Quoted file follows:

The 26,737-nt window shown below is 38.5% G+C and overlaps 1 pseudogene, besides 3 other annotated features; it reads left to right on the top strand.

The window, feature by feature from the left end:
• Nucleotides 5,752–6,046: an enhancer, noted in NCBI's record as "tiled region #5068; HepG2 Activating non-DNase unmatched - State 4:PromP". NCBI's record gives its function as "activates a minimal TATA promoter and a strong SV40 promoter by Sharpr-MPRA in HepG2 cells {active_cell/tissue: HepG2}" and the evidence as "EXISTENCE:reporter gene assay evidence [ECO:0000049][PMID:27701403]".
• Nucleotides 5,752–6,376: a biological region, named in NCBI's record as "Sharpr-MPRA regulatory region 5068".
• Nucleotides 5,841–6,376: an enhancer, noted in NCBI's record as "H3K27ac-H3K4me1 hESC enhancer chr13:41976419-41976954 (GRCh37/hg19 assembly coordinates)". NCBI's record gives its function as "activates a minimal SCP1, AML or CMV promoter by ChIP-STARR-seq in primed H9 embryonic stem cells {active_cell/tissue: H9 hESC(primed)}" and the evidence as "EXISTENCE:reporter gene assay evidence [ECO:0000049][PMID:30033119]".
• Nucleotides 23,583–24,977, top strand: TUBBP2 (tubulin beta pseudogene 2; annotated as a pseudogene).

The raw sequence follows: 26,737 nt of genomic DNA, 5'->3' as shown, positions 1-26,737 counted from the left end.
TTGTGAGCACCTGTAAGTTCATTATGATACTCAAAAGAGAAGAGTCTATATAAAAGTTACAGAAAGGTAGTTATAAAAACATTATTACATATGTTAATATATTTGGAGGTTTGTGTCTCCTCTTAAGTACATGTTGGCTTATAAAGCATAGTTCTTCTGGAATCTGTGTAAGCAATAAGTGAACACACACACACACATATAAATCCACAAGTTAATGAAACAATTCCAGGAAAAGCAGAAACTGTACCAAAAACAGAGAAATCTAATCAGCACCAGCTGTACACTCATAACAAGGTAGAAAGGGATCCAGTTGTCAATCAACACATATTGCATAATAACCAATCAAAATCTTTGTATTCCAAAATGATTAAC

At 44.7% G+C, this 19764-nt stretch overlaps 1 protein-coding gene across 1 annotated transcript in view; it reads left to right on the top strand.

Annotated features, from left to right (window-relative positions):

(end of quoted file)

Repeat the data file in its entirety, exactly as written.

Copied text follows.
The 26,737-nt window shown below is 38.5% G+C and overlaps 1 pseudogene, besides 3 other annotated features; it reads left to right on the top strand.

The window, feature by feature from the left end:
• Nucleotides 5,752–6,046: an enhancer, noted in NCBI's record as "tiled region #5068; HepG2 Activating non-DNase unmatched - State 4:PromP". NCBI's record gives its function as "activates a minimal TATA promoter and a strong SV40 promoter by Sharpr-MPRA in HepG2 cells {active_cell/tissue: HepG2}" and the evidence as "EXISTENCE:reporter gene assay evidence [ECO:0000049][PMID:27701403]".
• Nucleotides 5,752–6,376: a biological region, named in NCBI's record as "Sharpr-MPRA regulatory region 5068".
• Nucleotides 5,841–6,376: an enhancer, noted in NCBI's record as "H3K27ac-H3K4me1 hESC enhancer chr13:41976419-41976954 (GRCh37/hg19 assembly coordinates)". NCBI's record gives its function as "activates a minimal SCP1, AML or CMV promoter by ChIP-STARR-seq in primed H9 embryonic stem cells {active_cell/tissue: H9 hESC(primed)}" and the evidence as "EXISTENCE:reporter gene assay evidence [ECO:0000049][PMID:30033119]".
• Nucleotides 23,583–24,977, top strand: TUBBP2 (tubulin beta pseudogene 2; annotated as a pseudogene).

The raw sequence follows: 26,737 nt of genomic DNA, 5'->3' as shown, positions 1-26,737 counted from the left end.
TTGTGAGCACCTGTAAGTTCATTATGATACTCAAAAGAGAAGAGTCTATATAAAAGTTACAGAAAGGTAGTTATAAAAACATTATTACATATGTTAATATATTTGGAGGTTTGTGTCTCCTCTTAAGTACATGTTGGCTTATAAAGCATAGTTCTTCTGGAATCTGTGTAAGCAATAAGTGAACACACACACACACATATAAATCCACAAGTTAATGAAACAATTCCAGGAAAAGCAGAAACTGTACCAAAAACAGAGAAATCTAATCAGCACCAGCTGTACACTCATAACAAGGTAGAAAGGGATCCAGTTGTCAATCAACACATATTGCATAATAACCAATCAAAATCTTTGTATTCCAAAATGATTAAC

At 44.7% G+C, this 19764-nt stretch overlaps 1 protein-coding gene across 1 annotated transcript in view; it reads left to right on the top strand.

Annotated features, from left to right (window-relative positions):